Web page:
Appeasement is giving in to the unjust demands of another person to avoid a conflict. Ayn Rand defines appeasement as “the consideration for and compliance with the unjust, irrational and evil feelings of others. It is a policy of exempting the emotions of others from moral judgment, and of willingness to sacrifice innocent, virtuous victims to the evil malice of such emotions.”1 To stop being an appeaser requires strength—the ability to say no. Billy is a weak husband, giving in to Myra’s unjust demands. He risks the physical and emotional well-being of an innocent girl to make his wife happy.

One reason Billy appeases Myra is because he is financially dependent on her. Due to his asthma, he is unable to work, making it easier for Myra to manipulate him. She tells him, “you’re weak” and “you need me.” He obeys her like a willing servant, his eyes often averted from her gaze. Myra is a bully who has her unemployed husband “whipped.”

Myra manipulates Billy so she can achieve her dream of becoming a famous medium. Because her plan involves a crime, she engages in rationalization to justify it: “the most commonly used defense mechanism, in which an individual justifies ideas, actions, or feelings with seemingly acceptable reasons or explanations.”2 Myra reasons that “what we are doing is not wrong” because “the child won’t be hurt in any way.” In Myra’s mind, the only kind of harm she can cause a child is physical, not emotional. She even convinces herself that they have not kidnapped the girl: “We’ve borrowed a child, Billy. Borrowed, borrowed. Just keep saying that.” Through rationalization, Myra convinces herself that they have not committed a crime.

Myra’s reasoning is that the ends justify the means. She tells Billy, “What we are doing is a means to an end. You agree with the end, don’t you?” She then argues, “Well, you must agree with the means.” Myra believes that if Billy agrees with her desire to become famous (the ends) then he should agree with kidnapping a girl (the means). Later, she orders Billy to kill the child: “Do it for me, Billy, so we both can be safe.” To believe that the ends justify the means is to reject any absolute standard of right and wrong. This relativistic “reasoning” allows Myra to feel no guilt for her crime.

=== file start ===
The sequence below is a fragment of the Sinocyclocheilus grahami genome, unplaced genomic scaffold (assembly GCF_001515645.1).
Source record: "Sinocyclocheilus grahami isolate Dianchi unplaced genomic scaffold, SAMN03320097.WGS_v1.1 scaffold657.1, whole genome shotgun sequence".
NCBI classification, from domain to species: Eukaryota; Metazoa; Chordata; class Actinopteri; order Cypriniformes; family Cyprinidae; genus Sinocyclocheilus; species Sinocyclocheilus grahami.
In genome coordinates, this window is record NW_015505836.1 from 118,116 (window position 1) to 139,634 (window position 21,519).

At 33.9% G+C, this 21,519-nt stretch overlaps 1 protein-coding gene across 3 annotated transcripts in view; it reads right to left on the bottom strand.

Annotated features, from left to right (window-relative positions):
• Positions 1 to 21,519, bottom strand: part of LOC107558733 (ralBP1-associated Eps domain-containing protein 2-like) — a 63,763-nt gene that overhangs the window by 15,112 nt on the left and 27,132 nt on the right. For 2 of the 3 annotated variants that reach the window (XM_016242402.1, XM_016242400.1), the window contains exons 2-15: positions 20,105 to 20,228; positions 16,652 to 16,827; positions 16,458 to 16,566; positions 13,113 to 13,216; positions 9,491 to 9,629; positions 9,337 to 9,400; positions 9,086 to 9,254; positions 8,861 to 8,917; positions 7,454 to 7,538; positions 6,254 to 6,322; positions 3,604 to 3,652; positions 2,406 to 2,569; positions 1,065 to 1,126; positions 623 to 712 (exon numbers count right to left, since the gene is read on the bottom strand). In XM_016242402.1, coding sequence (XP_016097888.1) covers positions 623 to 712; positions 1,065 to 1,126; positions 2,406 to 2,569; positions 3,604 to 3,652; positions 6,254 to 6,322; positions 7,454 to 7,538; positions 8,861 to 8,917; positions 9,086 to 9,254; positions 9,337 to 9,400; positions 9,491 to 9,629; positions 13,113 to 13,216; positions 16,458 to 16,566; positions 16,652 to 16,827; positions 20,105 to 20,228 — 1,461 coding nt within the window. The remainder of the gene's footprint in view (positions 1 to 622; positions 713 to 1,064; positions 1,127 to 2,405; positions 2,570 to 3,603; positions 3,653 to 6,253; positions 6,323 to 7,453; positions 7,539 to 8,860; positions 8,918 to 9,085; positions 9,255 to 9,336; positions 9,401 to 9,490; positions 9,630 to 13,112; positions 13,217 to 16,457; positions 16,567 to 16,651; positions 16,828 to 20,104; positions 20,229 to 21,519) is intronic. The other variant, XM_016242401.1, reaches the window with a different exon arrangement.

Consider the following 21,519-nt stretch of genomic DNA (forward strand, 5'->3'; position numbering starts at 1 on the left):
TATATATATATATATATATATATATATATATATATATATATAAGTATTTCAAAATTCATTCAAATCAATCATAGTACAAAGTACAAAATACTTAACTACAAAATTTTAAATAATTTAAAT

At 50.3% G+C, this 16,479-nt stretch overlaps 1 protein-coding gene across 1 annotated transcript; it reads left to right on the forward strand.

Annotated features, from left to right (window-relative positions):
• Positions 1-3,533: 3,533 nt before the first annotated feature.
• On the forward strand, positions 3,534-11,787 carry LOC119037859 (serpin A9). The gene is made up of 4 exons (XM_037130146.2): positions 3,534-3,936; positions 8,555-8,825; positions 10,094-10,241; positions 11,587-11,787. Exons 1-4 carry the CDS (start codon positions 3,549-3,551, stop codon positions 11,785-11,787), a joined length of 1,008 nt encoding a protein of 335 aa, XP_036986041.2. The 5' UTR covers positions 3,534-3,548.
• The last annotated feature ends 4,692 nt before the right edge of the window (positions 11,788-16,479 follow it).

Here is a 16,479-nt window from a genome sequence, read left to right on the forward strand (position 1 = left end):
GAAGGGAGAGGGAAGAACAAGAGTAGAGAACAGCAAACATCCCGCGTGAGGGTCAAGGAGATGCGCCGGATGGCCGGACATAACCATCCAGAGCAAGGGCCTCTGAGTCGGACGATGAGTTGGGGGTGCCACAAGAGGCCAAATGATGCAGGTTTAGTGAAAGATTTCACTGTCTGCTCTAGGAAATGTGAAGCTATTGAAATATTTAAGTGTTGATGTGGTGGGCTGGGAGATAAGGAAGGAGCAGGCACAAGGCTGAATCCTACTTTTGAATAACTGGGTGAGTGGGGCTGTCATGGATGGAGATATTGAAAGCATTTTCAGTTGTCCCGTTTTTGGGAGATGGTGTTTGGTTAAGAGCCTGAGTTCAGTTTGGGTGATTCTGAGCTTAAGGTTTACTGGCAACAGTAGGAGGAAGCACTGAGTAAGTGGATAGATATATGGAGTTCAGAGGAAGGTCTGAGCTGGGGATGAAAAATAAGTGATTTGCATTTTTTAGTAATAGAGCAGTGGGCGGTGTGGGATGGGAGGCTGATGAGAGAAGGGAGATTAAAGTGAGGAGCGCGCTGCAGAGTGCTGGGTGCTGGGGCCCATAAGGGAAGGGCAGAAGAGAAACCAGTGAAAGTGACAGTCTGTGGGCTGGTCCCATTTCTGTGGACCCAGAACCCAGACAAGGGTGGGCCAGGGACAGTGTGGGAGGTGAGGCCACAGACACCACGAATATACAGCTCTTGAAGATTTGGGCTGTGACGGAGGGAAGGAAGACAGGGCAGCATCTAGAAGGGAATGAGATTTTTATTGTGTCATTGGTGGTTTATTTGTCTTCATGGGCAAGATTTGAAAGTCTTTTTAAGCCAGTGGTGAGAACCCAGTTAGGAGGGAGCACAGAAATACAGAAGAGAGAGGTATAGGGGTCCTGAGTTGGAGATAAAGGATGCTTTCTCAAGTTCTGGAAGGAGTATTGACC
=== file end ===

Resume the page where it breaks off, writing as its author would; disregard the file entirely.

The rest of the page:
The largest gap in Myra’s reasoning is the kidnapping plot itself. If she is a real medium, then she wouldn’t need to prove her abilities by faking them. For Myra, the truth is the opposite of truth. This is seen when Mrs. Clayton (Nanette Newman) unexpectedly arrives at the Savage’s house, and Myra becomes ecstatic saying, “She can share my truth.” Her so-called “truth” involves telling Mrs. Clayton knowledge about her daughter that she gained by abducting her. Myra engages in doublespeak, calling things the opposite of what they are.

Myra manipulates Billy to kidnap a young girl because she is insane. A woman who suffered “too much sorrow”, the death of her unborn baby shattered her mind, and became delusional—believing that she was in contact with the spirit of her dead son. Billy’s actions show how madness can be contagious. He tells Myra, “We’re mad, you and me. We’re both mad.” Billy is not mentally-ill, but appeasing his wife—submitting to her irrational demands—was an act of madness.


  1. “Appeasement,” Ayn Rand Lexicon, accessed August 15, 2013,
  2. Mosby’s Medical Dictionary, 8th edition, s.v. “Rationalization,” accessed April 27, 2015,